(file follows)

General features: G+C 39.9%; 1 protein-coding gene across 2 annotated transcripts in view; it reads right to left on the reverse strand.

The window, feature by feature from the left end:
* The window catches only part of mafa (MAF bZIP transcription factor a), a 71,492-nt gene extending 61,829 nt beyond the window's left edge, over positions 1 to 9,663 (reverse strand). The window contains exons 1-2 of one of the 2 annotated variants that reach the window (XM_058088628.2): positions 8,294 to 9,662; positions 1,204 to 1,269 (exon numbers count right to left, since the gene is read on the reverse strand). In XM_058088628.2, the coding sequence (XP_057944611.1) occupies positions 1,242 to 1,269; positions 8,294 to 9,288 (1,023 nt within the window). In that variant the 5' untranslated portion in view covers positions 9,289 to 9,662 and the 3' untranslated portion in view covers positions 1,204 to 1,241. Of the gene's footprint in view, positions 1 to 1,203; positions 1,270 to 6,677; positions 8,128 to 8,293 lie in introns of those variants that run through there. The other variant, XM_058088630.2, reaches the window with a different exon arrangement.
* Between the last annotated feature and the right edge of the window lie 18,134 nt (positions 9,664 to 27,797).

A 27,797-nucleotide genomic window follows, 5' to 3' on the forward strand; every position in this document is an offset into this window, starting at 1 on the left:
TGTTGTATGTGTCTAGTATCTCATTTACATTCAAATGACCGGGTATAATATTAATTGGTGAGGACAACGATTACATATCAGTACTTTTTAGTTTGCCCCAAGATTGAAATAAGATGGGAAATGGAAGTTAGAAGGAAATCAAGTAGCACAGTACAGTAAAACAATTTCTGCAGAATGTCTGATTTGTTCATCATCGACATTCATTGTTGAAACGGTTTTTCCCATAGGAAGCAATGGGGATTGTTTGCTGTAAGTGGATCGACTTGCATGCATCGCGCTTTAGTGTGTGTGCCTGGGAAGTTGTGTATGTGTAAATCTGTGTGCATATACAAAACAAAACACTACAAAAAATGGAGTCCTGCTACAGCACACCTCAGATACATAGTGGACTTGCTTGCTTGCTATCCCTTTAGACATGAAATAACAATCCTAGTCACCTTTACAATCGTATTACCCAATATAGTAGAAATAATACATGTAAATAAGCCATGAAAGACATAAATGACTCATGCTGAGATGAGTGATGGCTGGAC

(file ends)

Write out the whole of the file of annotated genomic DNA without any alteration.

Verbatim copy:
General features: G+C 39.9%; 1 protein-coding gene across 2 annotated transcripts in view; it reads right to left on the reverse strand.

The window, feature by feature from the left end:
* The window catches only part of mafa (MAF bZIP transcription factor a), a 71,492-nt gene extending 61,829 nt beyond the window's left edge, over positions 1 to 9,663 (reverse strand). The window contains exons 1-2 of one of the 2 annotated variants that reach the window (XM_058088628.2): positions 8,294 to 9,662; positions 1,204 to 1,269 (exon numbers count right to left, since the gene is read on the reverse strand). In XM_058088628.2, the coding sequence (XP_057944611.1) occupies positions 1,242 to 1,269; positions 8,294 to 9,288 (1,023 nt within the window). In that variant the 5' untranslated portion in view covers positions 9,289 to 9,662 and the 3' untranslated portion in view covers positions 1,204 to 1,241. Of the gene's footprint in view, positions 1 to 1,203; positions 1,270 to 6,677; positions 8,128 to 8,293 lie in introns of those variants that run through there. The other variant, XM_058088630.2, reaches the window with a different exon arrangement.
* Between the last annotated feature and the right edge of the window lie 18,134 nt (positions 9,664 to 27,797).

A 27,797-nucleotide genomic window follows, 5' to 3' on the forward strand; every position in this document is an offset into this window, starting at 1 on the left:
TGTTGTATGTGTCTAGTATCTCATTTACATTCAAATGACCGGGTATAATATTAATTGGTGAGGACAACGATTACATATCAGTACTTTTTAGTTTGCCCCAAGATTGAAATAAGATGGGAAATGGAAGTTAGAAGGAAATCAAGTAGCACAGTACAGTAAAACAATTTCTGCAGAATGTCTGATTTGTTCATCATCGACATTCATTGTTGAAACGGTTTTTCCCATAGGAAGCAATGGGGATTGTTTGCTGTAAGTGGATCGACTTGCATGCATCGCGCTTTAGTGTGTGTGCCTGGGAAGTTGTGTATGTGTAAATCTGTGTGCATATACAAAACAAAACACTACAAAAAATGGAGTCCTGCTACAGCACACCTCAGATACATAGTGGACTTGCTTGCTTGCTATCCCTTTAGACATGAAATAACAATCCTAGTCACCTTTACAATCGTATTACCCAATATAGTAGAAATAATACATGTAAATAAGCCATGAAAGACATAAATGACTCATGCTGAGATGAGTGATGGCTGGAC